- One of the most important factors affecting absorption is the rate with which an individual consumes alcohol. For example, a slow drinker will absorb alcohol at a much slower rate then a fast drinker. Someone who sips his drink through the day clearly will not get that impaired as a person who gulps his drink quickly.
- Medical conditions will often affect the rate of absorption and elimination. For example, stomach conditions and conditions related to gastro-intestina
l illnesses (such as GERD) might have a huge impact on the level of absorption and elimination and will make calculation of impairment very difficult.
- Lastly, individual variations of each person can play a significant role in absorption and elimination of alcohol. Each of us is a different person who does not fit a prosecutorial model of an average person. For instance, an average man in the United States is 5’10, but most people you know are not.
- With so many factors affecting absorption – it is clear that many government experts are not intellectually honest when they provide testimony that absorption is identical among all people. Los Angeles DUI attorney has the necessary experience to defend you against the government and the experts who will say almost anything to secure a conviction. Through a process called “impeachment”, Los Angeles DUI attorney can show the errors in experts calculation and the wrong assumptions made by the prosecutors. Los Angeles DUI defense attorneys who will cross-examine DUI prosecutor’s expert and will expose the truth and show how inaccurate their testimony and ultimately that the government can not prove beyond a reasonable doubt that you were above the legal limit when you drove the car.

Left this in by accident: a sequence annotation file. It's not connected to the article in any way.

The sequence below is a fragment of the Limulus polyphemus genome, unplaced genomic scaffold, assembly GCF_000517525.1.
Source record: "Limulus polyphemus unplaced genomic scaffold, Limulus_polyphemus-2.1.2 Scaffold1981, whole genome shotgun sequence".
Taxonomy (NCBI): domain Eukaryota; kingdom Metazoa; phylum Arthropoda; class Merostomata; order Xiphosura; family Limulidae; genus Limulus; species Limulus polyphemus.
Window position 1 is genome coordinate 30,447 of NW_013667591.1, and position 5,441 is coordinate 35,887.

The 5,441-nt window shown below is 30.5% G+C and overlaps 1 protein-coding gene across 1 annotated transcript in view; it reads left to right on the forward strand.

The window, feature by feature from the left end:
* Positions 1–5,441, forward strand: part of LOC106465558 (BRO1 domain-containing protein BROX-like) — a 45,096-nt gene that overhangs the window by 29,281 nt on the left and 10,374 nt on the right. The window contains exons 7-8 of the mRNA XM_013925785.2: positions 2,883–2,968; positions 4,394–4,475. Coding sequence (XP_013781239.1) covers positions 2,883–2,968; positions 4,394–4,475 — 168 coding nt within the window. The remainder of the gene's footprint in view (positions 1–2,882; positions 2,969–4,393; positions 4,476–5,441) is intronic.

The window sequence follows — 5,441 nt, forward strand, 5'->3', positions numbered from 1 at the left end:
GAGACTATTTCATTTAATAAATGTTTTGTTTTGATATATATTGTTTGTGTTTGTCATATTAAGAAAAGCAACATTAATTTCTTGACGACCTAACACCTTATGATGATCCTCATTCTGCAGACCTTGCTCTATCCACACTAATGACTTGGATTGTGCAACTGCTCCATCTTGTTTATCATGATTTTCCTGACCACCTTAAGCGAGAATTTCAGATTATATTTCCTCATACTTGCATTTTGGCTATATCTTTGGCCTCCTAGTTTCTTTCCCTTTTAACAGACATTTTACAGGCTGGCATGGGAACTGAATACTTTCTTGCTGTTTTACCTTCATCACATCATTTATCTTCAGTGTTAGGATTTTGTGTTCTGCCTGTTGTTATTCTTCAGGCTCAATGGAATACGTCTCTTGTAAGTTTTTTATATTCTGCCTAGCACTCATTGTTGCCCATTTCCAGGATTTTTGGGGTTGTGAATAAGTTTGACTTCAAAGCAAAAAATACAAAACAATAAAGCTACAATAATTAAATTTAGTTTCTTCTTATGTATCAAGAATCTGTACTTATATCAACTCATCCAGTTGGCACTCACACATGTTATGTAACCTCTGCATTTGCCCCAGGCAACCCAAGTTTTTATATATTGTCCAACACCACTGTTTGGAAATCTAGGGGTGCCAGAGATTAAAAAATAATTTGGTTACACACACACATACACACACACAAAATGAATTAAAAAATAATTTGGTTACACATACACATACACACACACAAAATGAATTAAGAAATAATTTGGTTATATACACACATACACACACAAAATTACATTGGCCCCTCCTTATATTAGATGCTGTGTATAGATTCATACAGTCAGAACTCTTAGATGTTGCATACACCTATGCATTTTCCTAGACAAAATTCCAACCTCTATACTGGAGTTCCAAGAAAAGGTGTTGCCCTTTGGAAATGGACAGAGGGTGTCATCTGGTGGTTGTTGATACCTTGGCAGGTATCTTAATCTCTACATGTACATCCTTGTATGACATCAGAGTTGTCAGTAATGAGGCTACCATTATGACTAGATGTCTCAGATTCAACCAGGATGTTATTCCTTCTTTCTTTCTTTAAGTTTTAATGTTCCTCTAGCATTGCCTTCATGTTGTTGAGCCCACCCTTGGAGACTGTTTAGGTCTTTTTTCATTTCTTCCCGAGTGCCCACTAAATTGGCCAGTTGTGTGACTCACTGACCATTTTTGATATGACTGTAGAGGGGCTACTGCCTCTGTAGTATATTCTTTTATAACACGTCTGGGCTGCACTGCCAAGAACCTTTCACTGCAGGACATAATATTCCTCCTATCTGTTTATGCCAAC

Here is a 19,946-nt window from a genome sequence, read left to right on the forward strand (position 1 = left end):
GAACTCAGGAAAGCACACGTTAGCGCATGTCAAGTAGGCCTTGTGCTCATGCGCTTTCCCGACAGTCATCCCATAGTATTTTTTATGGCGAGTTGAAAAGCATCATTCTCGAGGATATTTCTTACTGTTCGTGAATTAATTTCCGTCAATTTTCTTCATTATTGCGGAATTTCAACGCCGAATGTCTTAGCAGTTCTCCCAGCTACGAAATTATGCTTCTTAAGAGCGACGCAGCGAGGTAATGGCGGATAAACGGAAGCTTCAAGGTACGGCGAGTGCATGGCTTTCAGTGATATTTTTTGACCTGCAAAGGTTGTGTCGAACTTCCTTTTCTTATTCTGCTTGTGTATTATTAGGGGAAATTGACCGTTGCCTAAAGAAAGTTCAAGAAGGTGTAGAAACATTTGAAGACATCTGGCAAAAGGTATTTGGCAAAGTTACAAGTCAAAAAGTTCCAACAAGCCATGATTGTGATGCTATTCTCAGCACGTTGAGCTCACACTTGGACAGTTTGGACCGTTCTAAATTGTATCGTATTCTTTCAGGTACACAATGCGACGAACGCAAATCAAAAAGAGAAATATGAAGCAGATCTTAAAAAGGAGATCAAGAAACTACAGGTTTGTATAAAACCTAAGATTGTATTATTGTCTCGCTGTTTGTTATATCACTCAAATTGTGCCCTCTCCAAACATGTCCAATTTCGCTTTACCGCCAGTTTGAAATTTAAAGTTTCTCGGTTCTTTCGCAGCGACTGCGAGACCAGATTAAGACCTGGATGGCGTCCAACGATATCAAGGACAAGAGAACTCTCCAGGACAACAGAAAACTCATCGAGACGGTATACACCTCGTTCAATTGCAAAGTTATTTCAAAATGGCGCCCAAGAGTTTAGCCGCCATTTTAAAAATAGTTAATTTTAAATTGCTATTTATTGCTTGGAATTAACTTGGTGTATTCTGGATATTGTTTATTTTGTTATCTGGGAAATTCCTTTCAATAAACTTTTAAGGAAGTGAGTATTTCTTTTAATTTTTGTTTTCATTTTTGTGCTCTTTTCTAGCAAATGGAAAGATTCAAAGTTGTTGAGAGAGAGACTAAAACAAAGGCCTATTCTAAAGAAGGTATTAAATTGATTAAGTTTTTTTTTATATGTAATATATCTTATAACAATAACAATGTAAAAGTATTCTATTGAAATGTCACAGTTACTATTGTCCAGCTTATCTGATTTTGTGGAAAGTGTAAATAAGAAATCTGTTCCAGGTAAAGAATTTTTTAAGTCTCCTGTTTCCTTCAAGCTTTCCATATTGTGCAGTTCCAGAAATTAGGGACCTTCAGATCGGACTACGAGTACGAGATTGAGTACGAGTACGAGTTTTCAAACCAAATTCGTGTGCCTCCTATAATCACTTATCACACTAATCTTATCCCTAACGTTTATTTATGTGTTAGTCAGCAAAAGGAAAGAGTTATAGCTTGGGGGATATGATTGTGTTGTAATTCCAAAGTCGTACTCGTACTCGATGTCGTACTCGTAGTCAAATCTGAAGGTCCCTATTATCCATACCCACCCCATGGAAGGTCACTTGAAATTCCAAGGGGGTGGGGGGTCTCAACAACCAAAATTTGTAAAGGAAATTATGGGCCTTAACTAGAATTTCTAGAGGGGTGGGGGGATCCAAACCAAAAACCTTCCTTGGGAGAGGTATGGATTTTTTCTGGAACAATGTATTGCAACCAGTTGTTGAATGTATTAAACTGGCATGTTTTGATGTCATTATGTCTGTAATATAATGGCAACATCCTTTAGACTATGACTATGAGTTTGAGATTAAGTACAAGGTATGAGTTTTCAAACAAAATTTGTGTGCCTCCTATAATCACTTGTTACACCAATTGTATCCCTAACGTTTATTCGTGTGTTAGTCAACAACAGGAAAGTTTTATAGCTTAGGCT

INCREASED ABSORPTION TIME BASED ON TYPE OF AN ALCOHOLIC BEVERAGE
A common theme during a DUI trial is the speed with which alcohol gets absorbed by the body. Assuming a driver stopped drinking at some specific time, the alcohol level will rise until some point later and will eventually reaches a constant level (aka plateau). The speed of absorption matters because during the absorption phase, a person’s breath results are overestimated giving the appearance that the person’s blood alcohol level is higher then it really is. Also, the speed of absorption is an element in the equation to determine the blood alcohol level at a specific time. In other words, if experts can’t agree what was the speed of absorption with which defendant’s body absorbed alcohol, the level of alcohol at the time of driving can’t be established. Common research material indicate that under optimal conditions consumed alcohol will be fully absorbed by the body within 30 to 60 minutes. Yet, the optimal conditions are not that common in real life. For example, alcohol best absorbed when its concentration is at .20%. Dilution will cause slow absorption, thus beers will not be absorbed within 30-60 minutes but longer periods of time. Similarly, hard liquor will be absorbed slower because their higher alcohol level will cause irritation and spasms inside digestive tracks and it will delay absorption. When these and other factors are present, the absorption can be delayed by 2 to 6 hours. Therefore, prosecution’s expert opinions that “all alcohol is absorbed within one hour” need to be taken with a grain of salt if only because the burden of proof in a criminal case is exceptionally high.
Real life application: A client was charged with a DUI after he tested .09% BAC one hour after stopping drinking. He admitted to drinking several beers. Beers have slow absorption rate, therefore he should be absorbing alcohol at the time of the test; thus, at the time of driving his blood alcohol level must be below the legal limit.